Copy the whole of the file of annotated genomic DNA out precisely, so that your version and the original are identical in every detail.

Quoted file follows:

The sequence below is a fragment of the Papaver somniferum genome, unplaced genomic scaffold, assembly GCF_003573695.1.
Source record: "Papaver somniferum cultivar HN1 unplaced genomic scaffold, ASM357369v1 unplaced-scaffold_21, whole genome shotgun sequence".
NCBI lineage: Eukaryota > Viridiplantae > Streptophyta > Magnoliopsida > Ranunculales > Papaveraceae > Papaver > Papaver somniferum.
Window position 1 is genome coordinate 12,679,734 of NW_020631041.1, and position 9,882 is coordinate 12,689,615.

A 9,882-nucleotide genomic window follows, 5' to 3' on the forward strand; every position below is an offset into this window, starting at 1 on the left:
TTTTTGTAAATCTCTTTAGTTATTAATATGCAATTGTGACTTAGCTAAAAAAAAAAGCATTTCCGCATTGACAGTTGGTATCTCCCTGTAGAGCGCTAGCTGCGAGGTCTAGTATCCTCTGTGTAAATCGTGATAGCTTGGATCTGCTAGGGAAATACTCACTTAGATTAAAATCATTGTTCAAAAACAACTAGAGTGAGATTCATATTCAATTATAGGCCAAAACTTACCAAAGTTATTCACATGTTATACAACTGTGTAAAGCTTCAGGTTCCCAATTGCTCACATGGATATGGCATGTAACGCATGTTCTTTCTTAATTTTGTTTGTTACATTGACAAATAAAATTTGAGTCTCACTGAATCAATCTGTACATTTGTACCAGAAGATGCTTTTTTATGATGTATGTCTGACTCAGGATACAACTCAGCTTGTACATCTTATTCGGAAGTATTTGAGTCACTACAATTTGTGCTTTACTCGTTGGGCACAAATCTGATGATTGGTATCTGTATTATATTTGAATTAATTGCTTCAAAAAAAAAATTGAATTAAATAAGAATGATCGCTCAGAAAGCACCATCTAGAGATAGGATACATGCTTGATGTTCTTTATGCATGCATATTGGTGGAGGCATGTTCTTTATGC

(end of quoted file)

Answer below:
The sequence below is a fragment of the Papaver somniferum genome, unplaced genomic scaffold, assembly GCF_003573695.1.
Source record: "Papaver somniferum cultivar HN1 unplaced genomic scaffold, ASM357369v1 unplaced-scaffold_21, whole genome shotgun sequence".
NCBI lineage: Eukaryota > Viridiplantae > Streptophyta > Magnoliopsida > Ranunculales > Papaveraceae > Papaver > Papaver somniferum.
Window position 1 is genome coordinate 12,679,734 of NW_020631041.1, and position 9,882 is coordinate 12,689,615.

A 9,882-nucleotide genomic window follows, 5' to 3' on the forward strand; every position below is an offset into this window, starting at 1 on the left:
TTTTTGTAAATCTCTTTAGTTATTAATATGCAATTGTGACTTAGCTAAAAAAAAAAGCATTTCCGCATTGACAGTTGGTATCTCCCTGTAGAGCGCTAGCTGCGAGGTCTAGTATCCTCTGTGTAAATCGTGATAGCTTGGATCTGCTAGGGAAATACTCACTTAGATTAAAATCATTGTTCAAAAACAACTAGAGTGAGATTCATATTCAATTATAGGCCAAAACTTACCAAAGTTATTCACATGTTATACAACTGTGTAAAGCTTCAGGTTCCCAATTGCTCACATGGATATGGCATGTAACGCATGTTCTTTCTTAATTTTGTTTGTTACATTGACAAATAAAATTTGAGTCTCACTGAATCAATCTGTACATTTGTACCAGAAGATGCTTTTTTATGATGTATGTCTGACTCAGGATACAACTCAGCTTGTACATCTTATTCGGAAGTATTTGAGTCACTACAATTTGTGCTTTACTCGTTGGGCACAAATCTGATGATTGGTATCTGTATTATATTTGAATTAATTGCTTCAAAAAAAAAATTGAATTAAATAAGAATGATCGCTCAGAAAGCACCATCTAGAGATAGGATACATGCTTGATGTTCTTTATGCATGCATATTGGTGGAGGCATGTTCTTTATGC